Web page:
By Julie Curnow

What size air conditioner do I need?

The sizing of a ducted reverse cycle air conditioner is difficult to work out because it depends upon so many factors:

  • The construction of your home
  • The design and orientation of your home
  • Number and usage of air conditioning zones (Zones separate your home into different areas so the air conditioning can be turned on or off at each zone) and
  • Any other things that may make it easier or harder to heat or cool (treat) your home.

In Australia, the rule of thumb is to use a cooling output between 125W/m2 and 145W/m2 for residential use and 180W/m2 for commercial use (watts per square metre).

*Refrigeration mechanics are taught to use 145W/m2 as part of their apprenticeship.

When you would use 125W/m2 to size your air conditioner:

Good passive design Australian 2 storey home

Good passive design Australian 2 storey home

When you would use less than 125W/m2 to size your air conditioner:

When your home would be sized at 125W/m2 and you have several other factors reducing the load on your air conditioner:

  • Use fans to boost the cooling and heating effect of your air conditioning
  • Your windows have little or no direct spring or summer sunlight and low levels of diffused light
  • Window panes designed to reduce the heat loss or gain
  • Fully sealed double glazing
  • Home predominantly used for heating (as the heating output is higher than the cooling output).
  • Living areas facing south
  • Super efficient insulation or build materials
  • House fully sealed and free of draughts
  • Tile roof
  • One or two people living in the home
  • Not many lights or electrical appliances running during the day.

When you would use between 125W/m2 -145W/m2 to size your air conditioner

Typical heat loss in a Perth home from

Typical heat loss in a Perth home, summer and winter

  • Ceiling over 2.4 metres high
  • Walls and ceiling partially, poorly or not insulated
  • No underfloor insulation, if not on a concrete pad
  • Bi-fold or French doors, large and plentiful windows
  • When door or windows are prone to being left open
  • Living areas face north or west
  • Home has dark walls
  • Dark roof
  • Metal roof
  • Four or more people living in the home.
  • Lots of electrical appliances and lights running all day.

At Air and Water Residential, we tend to err on the size of caution when determining the cooling output (wattage per square metre) because:

  • most units sold nowadays are inverters and they work more efficiently and cost less to run at less than full capacity,
  • there is less wear and tear on the air conditioning system if it is not spending a lot of time running at maximum capacity and it should thus last longer
  • it only costs a few hundred dollars more to purchase a bigger unit, which ends up being negligible when you expect the unit to last 10 – 15 years
  • no one wants an undersized conditioner. People want the air conditioner to cool sufficiently even on the super hot summer days where it is over 40 degrees centigrade.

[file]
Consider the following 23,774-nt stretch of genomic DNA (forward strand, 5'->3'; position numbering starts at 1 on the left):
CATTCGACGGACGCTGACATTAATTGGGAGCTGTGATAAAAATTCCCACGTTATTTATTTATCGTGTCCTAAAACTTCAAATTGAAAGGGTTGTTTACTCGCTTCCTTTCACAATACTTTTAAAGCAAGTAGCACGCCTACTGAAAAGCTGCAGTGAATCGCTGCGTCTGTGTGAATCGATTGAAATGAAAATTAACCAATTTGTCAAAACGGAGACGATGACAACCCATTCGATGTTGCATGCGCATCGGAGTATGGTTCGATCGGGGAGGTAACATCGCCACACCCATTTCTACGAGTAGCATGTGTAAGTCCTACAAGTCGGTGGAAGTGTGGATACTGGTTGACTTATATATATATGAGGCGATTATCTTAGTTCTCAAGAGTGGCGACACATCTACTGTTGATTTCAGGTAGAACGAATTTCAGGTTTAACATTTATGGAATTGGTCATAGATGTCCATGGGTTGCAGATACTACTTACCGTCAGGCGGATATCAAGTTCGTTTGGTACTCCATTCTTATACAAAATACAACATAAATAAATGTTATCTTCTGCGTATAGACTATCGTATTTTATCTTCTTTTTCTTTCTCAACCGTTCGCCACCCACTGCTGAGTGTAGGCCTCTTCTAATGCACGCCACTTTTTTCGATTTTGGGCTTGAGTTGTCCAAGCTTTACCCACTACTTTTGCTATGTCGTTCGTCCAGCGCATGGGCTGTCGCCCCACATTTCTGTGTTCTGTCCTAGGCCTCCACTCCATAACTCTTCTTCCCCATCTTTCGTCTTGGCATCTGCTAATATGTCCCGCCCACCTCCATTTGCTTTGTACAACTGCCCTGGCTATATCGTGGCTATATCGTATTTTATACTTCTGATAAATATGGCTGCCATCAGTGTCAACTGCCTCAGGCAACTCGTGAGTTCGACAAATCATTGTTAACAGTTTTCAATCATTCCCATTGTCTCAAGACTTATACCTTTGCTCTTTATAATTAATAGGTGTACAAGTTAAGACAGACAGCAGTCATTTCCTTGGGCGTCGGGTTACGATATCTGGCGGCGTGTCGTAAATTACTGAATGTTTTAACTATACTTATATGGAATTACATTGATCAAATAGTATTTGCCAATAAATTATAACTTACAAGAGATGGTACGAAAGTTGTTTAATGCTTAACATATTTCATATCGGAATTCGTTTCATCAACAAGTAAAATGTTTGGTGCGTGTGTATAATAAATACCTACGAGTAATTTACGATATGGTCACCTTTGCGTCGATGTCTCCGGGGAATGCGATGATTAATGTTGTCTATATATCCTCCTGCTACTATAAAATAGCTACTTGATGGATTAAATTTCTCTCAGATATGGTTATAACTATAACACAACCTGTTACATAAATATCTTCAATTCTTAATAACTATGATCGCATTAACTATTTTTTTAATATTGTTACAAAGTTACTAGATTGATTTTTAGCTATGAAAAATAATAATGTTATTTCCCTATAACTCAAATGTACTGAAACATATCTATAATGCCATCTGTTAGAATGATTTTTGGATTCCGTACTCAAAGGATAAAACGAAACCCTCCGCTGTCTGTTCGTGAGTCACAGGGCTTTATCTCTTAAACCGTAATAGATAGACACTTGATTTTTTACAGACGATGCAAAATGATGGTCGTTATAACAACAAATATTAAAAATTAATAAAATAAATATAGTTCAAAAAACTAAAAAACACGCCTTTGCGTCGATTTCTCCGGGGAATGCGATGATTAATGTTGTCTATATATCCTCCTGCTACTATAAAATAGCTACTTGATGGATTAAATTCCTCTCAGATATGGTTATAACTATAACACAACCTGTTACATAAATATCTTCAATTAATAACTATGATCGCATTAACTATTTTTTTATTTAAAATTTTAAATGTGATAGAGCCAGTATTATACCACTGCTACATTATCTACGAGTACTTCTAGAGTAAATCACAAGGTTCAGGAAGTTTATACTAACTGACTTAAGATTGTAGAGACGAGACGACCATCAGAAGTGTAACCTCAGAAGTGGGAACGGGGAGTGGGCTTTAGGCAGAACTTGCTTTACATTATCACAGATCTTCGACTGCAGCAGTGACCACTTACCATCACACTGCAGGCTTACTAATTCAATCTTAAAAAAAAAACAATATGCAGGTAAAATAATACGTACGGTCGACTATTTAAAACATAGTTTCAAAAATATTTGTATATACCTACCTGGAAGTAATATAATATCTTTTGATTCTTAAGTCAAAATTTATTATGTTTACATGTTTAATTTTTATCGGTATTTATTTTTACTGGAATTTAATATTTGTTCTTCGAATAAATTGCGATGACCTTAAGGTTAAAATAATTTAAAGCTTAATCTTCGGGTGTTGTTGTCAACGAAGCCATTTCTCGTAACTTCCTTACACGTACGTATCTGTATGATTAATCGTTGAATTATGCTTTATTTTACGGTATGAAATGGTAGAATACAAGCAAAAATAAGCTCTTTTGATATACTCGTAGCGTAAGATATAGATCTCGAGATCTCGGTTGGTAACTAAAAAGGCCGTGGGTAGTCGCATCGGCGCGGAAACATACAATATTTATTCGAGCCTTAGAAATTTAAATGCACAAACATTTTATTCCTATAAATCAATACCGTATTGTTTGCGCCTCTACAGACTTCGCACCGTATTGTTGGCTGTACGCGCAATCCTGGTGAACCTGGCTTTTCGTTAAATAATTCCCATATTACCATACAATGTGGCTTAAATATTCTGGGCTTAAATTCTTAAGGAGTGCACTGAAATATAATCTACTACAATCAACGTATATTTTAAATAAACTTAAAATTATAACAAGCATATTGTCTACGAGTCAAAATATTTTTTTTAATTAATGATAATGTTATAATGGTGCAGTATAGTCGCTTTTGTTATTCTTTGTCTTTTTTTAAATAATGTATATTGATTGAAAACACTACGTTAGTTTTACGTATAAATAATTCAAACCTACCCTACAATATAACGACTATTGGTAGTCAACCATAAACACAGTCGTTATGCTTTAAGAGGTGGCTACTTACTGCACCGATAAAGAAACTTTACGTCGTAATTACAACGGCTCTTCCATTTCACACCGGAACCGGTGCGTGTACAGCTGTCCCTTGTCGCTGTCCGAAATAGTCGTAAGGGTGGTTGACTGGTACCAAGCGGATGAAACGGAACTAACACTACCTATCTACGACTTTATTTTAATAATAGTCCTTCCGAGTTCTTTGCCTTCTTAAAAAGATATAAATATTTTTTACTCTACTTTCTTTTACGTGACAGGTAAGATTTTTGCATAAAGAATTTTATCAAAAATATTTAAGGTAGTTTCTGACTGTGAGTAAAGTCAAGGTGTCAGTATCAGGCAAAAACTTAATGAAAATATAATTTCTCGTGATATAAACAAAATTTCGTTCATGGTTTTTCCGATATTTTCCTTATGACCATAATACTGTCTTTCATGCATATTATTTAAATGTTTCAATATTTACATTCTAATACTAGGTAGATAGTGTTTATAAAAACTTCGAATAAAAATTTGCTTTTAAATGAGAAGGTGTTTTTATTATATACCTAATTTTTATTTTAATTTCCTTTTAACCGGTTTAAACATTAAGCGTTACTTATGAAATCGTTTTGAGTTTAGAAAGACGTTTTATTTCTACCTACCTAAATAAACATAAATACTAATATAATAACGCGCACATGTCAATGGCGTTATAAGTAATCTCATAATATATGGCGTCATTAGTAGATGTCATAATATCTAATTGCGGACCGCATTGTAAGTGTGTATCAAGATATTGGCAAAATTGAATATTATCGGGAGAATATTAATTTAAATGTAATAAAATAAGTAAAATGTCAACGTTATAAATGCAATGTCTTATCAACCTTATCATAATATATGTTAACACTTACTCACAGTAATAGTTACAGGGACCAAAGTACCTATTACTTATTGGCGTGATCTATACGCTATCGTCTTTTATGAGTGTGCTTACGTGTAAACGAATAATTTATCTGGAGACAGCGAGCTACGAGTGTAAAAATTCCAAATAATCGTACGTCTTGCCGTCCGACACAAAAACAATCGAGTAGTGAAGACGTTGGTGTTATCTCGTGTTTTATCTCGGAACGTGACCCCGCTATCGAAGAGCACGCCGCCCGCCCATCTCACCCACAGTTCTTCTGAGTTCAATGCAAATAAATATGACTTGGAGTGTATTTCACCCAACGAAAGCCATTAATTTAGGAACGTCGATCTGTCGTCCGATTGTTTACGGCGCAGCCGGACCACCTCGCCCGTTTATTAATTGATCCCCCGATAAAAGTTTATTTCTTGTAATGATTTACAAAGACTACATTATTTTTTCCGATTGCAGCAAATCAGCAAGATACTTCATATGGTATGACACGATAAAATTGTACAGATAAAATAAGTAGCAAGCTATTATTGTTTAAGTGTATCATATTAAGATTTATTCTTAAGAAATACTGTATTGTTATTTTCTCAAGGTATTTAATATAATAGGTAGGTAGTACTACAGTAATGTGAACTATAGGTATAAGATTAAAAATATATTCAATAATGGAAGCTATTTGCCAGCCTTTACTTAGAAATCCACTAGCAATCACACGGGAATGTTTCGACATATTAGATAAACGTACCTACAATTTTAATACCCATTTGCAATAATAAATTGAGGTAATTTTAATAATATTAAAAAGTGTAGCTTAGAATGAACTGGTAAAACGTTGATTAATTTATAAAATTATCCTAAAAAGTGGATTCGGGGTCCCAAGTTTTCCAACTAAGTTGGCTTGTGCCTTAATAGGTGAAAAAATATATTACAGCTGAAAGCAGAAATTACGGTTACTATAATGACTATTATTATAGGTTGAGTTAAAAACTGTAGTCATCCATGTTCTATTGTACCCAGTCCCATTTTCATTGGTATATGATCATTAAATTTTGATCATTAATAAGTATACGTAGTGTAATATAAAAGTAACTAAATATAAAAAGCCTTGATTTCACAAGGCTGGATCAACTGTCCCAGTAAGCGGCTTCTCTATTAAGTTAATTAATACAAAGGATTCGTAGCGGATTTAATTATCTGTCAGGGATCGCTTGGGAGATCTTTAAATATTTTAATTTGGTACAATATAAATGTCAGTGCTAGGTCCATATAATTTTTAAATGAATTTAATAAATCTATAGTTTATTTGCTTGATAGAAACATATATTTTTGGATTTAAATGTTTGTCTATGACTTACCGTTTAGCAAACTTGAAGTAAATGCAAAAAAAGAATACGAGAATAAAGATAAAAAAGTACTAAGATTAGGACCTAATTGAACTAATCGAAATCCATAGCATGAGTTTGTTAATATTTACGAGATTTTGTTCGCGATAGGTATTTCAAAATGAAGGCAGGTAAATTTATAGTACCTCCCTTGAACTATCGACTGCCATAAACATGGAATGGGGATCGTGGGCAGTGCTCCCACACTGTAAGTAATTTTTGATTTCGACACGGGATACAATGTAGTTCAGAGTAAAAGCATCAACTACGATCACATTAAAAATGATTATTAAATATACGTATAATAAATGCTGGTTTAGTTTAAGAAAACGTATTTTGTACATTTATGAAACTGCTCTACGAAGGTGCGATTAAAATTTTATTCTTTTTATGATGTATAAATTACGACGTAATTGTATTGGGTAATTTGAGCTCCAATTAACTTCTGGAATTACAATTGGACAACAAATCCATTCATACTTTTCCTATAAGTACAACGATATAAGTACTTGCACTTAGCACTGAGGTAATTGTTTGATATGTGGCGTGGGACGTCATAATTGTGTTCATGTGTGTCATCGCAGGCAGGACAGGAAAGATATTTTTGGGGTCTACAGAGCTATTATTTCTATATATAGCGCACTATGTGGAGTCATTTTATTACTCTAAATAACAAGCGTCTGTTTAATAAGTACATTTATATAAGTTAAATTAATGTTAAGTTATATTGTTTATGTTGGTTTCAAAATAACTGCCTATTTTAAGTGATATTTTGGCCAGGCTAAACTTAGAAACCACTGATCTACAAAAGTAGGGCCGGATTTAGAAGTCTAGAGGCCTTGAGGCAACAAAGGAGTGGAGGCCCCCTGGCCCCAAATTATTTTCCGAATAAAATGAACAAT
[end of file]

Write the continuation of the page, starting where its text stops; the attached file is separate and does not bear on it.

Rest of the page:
How to calculate the size of air conditioner required (the heat load)

  1. Determine the cooling output you need (W/m2) based on the above guide
  2. Determine the rooms that you want treating (heating and cooling)  – This would normally be all rooms except the laundry, bathrooms and hallway.
  3. Decide on the zones you require – This is the tricky bit because you need to have some understanding of air flow and duct layout. Most homes have 2 – 8 zones with 4 being the most common for the average sized home.
  4. Measure the area (in m2) of your rooms being treated.
  5. Total the area to be treated by each zone
  6. Work out which zones you would want operating at the same time
  7. Calculate the area for each zone permutation.
  8. Identify the maximum area calculated for your zone permutations.
  9. Calculate the air conditioning output you require (in kW) – Multiply your cooling output (from step 1) by the maximum zone area (from step 8), then divide by 1,000.
  10. Determine which size air conditioner (in kW) you require – Look for the smallest air conditioner (should be part of the model description and will be in the brochure) with a cooling output that covers your requirements.


Example heat load calculation based on a cooling output of 145W/m2

This simple heat load calculation is based on a small home with only four rooms to be treated with each room a separate zone as there are only two occupants. The occupants wanted to be able to run two zones simultaneously.
As you can see running zones 1 and 2 together require the biggest area to be treated, being 45m2.
With a cooling output of 145W/m2  the maximum cooling output required for this home, using the largest  treatment area of 45m2 = 6.453kW
(45m2 x 145W/m2 divide by 1,000)
The air conditioner required is 7kW.

Don’t worry if you are feeling a bit daunted with these calculations. Any reputable air conditioning dealer will perform these calculations as part of their free air conditioning quote.

So all you need to do is ask for a copy of the Heat load calculation and the cooling output used in the heat load calculation.

Be mindful of quotes that have scrimped on the cooling output as that few hundred dollars saving in purchasing a smaller ducted reverse cycle air conditioning system may be at the cost of your comfort for the next 10 – 15 years!

This article was written by Don Curnow owner of Air and Water Residential, Perth Western Australia. Don has 18 years experience in the air conditioning industry in Perth and Melbourne. Air & Water supply a free heat load with all ducted reverse cycle air conditioning quotes. Air & Water size, design and uses components to ensure that your air conditioning is correctly sized to meet your lifestyle, based on your home.


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